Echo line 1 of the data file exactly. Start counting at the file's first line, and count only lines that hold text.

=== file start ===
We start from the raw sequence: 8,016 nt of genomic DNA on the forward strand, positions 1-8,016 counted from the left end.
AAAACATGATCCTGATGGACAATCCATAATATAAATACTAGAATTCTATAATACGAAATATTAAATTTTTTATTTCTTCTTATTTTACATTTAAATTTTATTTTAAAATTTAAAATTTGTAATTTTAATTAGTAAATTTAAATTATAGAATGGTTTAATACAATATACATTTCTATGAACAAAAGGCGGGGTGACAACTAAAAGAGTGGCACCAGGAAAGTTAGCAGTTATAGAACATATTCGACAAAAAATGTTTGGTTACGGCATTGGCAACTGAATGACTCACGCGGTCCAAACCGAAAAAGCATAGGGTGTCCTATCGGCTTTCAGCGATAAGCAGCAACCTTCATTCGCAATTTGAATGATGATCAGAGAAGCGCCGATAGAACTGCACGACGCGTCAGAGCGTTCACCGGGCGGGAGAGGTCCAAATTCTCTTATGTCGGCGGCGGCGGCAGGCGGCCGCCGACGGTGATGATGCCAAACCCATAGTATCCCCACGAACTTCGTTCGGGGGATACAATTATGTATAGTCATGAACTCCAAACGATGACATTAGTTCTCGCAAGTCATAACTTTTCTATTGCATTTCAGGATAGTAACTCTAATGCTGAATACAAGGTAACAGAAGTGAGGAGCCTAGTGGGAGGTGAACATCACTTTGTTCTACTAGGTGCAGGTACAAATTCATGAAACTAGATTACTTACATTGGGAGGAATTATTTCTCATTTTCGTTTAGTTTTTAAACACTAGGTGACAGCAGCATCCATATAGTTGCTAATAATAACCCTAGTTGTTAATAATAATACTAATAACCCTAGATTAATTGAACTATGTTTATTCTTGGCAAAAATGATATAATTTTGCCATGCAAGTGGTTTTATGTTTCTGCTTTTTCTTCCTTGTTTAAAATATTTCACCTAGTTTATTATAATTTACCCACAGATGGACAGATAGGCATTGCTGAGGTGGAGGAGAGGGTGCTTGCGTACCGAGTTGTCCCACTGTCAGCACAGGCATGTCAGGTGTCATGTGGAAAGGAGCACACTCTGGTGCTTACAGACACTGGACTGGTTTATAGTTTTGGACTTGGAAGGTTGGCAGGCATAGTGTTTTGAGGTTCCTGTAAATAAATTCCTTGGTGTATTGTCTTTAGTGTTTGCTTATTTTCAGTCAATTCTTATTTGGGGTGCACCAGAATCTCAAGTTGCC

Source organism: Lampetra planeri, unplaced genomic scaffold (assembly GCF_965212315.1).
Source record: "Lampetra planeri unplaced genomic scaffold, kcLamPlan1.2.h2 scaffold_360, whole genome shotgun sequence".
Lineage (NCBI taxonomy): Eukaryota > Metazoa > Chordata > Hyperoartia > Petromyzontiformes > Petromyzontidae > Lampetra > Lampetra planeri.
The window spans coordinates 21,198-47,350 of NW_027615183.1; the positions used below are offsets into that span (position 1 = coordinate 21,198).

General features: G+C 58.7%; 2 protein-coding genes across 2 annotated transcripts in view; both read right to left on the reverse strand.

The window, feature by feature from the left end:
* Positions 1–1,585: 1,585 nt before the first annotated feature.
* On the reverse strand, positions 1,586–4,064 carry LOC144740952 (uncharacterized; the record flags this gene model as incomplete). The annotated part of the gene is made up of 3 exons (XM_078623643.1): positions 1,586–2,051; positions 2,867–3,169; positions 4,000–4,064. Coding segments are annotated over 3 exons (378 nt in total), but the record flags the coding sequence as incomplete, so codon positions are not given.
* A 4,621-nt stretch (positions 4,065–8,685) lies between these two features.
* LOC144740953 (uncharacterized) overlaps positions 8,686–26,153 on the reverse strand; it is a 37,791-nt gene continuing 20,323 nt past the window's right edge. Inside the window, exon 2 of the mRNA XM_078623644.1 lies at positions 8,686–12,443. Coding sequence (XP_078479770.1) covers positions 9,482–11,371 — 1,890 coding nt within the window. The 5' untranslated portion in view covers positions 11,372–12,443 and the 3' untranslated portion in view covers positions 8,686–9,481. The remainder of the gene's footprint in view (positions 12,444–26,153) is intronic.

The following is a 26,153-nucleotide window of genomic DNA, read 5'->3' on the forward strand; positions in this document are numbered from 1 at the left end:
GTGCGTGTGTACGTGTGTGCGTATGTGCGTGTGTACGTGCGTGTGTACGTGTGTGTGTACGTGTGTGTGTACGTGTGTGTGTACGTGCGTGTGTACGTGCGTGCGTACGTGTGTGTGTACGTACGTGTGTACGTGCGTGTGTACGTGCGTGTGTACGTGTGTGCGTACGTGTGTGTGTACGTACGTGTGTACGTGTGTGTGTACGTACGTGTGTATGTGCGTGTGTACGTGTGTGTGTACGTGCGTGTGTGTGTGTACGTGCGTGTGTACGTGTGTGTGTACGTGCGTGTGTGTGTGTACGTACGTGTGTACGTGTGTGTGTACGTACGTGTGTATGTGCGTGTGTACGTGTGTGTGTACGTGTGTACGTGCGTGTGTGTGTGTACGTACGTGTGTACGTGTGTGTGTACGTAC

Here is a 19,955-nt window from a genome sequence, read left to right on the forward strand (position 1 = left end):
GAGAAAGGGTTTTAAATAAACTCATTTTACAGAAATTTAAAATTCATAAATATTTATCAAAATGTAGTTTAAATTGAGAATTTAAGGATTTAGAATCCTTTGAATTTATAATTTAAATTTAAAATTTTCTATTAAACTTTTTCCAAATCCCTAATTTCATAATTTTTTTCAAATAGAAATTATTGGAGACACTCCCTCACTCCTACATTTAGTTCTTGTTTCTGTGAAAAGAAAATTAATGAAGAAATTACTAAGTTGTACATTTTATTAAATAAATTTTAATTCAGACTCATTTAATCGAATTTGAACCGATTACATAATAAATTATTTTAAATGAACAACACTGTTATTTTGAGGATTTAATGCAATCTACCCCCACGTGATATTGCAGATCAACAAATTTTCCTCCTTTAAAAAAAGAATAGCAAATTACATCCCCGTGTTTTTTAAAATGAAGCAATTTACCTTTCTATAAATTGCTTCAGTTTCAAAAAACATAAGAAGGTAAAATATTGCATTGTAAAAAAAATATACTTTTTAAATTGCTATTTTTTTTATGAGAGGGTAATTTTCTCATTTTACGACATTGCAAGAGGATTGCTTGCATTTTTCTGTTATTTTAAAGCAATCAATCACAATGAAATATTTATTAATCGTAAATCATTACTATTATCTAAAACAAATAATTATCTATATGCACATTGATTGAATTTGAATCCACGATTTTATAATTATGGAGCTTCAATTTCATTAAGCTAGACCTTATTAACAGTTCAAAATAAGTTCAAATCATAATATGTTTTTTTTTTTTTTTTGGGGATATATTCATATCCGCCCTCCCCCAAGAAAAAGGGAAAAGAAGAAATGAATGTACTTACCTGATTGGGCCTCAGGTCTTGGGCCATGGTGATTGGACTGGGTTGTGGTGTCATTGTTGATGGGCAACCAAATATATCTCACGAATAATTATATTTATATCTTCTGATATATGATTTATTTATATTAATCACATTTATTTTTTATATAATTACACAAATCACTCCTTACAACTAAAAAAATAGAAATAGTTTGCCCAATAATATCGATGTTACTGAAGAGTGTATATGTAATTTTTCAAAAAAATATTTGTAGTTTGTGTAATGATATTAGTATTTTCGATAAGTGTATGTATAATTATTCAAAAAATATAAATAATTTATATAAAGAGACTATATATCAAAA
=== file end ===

We start from the raw sequence: 8,016 nt of genomic DNA on the forward strand, positions 1-8,016 counted from the left end.